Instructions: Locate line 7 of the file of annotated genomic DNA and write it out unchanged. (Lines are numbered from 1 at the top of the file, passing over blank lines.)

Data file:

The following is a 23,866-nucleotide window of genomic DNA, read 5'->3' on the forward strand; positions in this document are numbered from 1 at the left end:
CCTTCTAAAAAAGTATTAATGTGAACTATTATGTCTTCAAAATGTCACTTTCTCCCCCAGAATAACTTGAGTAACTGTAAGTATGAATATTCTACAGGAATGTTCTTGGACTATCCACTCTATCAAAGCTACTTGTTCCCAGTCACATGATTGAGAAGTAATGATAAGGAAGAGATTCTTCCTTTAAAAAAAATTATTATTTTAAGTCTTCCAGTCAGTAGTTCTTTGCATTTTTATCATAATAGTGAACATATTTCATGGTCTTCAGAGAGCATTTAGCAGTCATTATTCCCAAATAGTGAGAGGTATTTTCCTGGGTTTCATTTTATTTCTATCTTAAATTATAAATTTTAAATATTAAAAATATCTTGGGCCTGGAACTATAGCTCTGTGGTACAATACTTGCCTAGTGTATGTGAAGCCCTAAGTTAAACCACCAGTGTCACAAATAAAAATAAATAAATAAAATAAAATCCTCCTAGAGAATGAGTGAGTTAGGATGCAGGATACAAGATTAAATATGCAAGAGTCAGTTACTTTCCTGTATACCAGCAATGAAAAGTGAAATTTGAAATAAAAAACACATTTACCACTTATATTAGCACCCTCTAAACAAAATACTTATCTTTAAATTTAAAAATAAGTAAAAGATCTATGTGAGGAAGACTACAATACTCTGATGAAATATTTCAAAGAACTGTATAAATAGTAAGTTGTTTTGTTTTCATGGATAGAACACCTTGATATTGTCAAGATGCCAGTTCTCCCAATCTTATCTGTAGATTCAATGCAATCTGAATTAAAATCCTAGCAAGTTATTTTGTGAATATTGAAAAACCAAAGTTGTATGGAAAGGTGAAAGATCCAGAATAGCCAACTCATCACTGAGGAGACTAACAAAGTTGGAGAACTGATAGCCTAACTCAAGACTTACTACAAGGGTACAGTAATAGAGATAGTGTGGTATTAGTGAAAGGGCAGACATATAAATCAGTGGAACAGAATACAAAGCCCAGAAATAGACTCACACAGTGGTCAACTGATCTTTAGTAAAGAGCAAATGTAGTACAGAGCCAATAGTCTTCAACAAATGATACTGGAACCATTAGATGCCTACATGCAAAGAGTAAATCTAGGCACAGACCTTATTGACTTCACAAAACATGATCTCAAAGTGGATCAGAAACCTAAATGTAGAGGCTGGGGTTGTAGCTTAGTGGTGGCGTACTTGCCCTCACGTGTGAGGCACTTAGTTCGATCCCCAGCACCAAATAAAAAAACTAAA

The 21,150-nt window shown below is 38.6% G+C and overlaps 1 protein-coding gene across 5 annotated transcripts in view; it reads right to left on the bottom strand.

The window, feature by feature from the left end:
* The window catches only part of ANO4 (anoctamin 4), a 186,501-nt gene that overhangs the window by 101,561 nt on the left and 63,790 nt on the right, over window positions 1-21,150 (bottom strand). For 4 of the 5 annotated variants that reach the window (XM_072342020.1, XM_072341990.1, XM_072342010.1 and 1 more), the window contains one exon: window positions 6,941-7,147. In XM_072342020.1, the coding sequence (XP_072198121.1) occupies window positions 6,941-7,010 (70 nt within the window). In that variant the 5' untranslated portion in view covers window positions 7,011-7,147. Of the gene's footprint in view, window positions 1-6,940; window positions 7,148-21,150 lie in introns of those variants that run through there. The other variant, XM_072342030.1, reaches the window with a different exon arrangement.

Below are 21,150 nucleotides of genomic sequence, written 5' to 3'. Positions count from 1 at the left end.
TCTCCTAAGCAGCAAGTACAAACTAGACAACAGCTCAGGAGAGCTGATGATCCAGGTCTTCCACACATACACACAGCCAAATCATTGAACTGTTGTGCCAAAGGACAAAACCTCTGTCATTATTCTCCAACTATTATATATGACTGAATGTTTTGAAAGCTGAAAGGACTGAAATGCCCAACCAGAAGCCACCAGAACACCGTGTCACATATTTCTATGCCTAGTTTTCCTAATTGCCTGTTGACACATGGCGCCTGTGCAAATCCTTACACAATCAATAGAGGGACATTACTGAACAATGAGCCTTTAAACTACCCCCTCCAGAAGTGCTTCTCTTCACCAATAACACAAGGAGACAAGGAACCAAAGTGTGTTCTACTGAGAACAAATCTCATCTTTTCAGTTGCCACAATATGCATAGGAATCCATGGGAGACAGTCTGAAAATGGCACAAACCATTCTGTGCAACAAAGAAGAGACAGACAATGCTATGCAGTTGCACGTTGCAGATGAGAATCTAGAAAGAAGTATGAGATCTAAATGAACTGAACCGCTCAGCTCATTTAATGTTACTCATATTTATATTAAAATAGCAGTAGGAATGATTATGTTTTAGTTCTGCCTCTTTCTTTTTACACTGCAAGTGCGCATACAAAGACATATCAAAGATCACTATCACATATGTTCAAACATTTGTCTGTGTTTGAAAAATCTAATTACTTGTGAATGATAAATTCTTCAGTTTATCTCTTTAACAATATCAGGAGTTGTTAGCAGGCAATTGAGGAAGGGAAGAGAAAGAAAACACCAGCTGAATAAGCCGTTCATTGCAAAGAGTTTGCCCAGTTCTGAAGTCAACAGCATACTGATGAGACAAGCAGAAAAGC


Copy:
TCTCCTAAGCAGCAAGTACAAACTAGACAACAGCTCAGGAGAGCTGATGATCCAGGTCTTCCACACATACACACAGCCAAATCATTGAACTGTTGTGCCAAAGGACAAAACCTCTGTCATTATTCTCCAACTATTATATATGACTGAATGTTTTGAAAGCTGAAAGGACTGAAATGCCCAACCAGAAGCCACCAGAACACCGTGTCACATATTTCTATGCCTAGTTTTCCTAATTGCCTGTTGACACATGGCGCCTGTGCAAATCCTTACACAATCAATAGAGGGACATTACTGAACAATGAGCCTTTAAACTACCCCCTCCAGAAGTGCTTCTCTTCACCAATAACACAAGGAGACAAGGAACCAAAGTGTGTTCTACTGAGAACAAATCTCATCTTTTCAGTTGCCACAATATGCATAGGAATCCATGGGAGACAGTCTGAAAATGGCACAAACCATTCTGTGCAACAAAGAAGAGACAGACAATGCTATGCAGTTGCACGTTGCAGATGAGAATCTAGAAAGAAGTATGAGATCTAAATGAACTGAACCGCTCAGCTCATTTAATGTTACTCATATTTATATTAAAATAGCAGTAGGAATGATTATGTTTTAGTTCTGCCTCTTTCTTTTTACACTGCAAGTGCGCATACAAAGACATATCAAAGATCACTATCACATATGTTCAAACATTTGTCTGTGTTTGAAAAATCTAATTACTTGTGAATGATAAATTCTTCAGTTTATCTCTTTAACAATATCAGGAGTTGTTAGCAGGCAATTGAGGAAGGGAAGAGAAAGAAAACACCAGCTGAATAAGCCGTTCATTGCAAAGAGTTTGCCCAGTTCTGAAGTCAACAGCATACTGATGAGACAAGCAGAAAAGC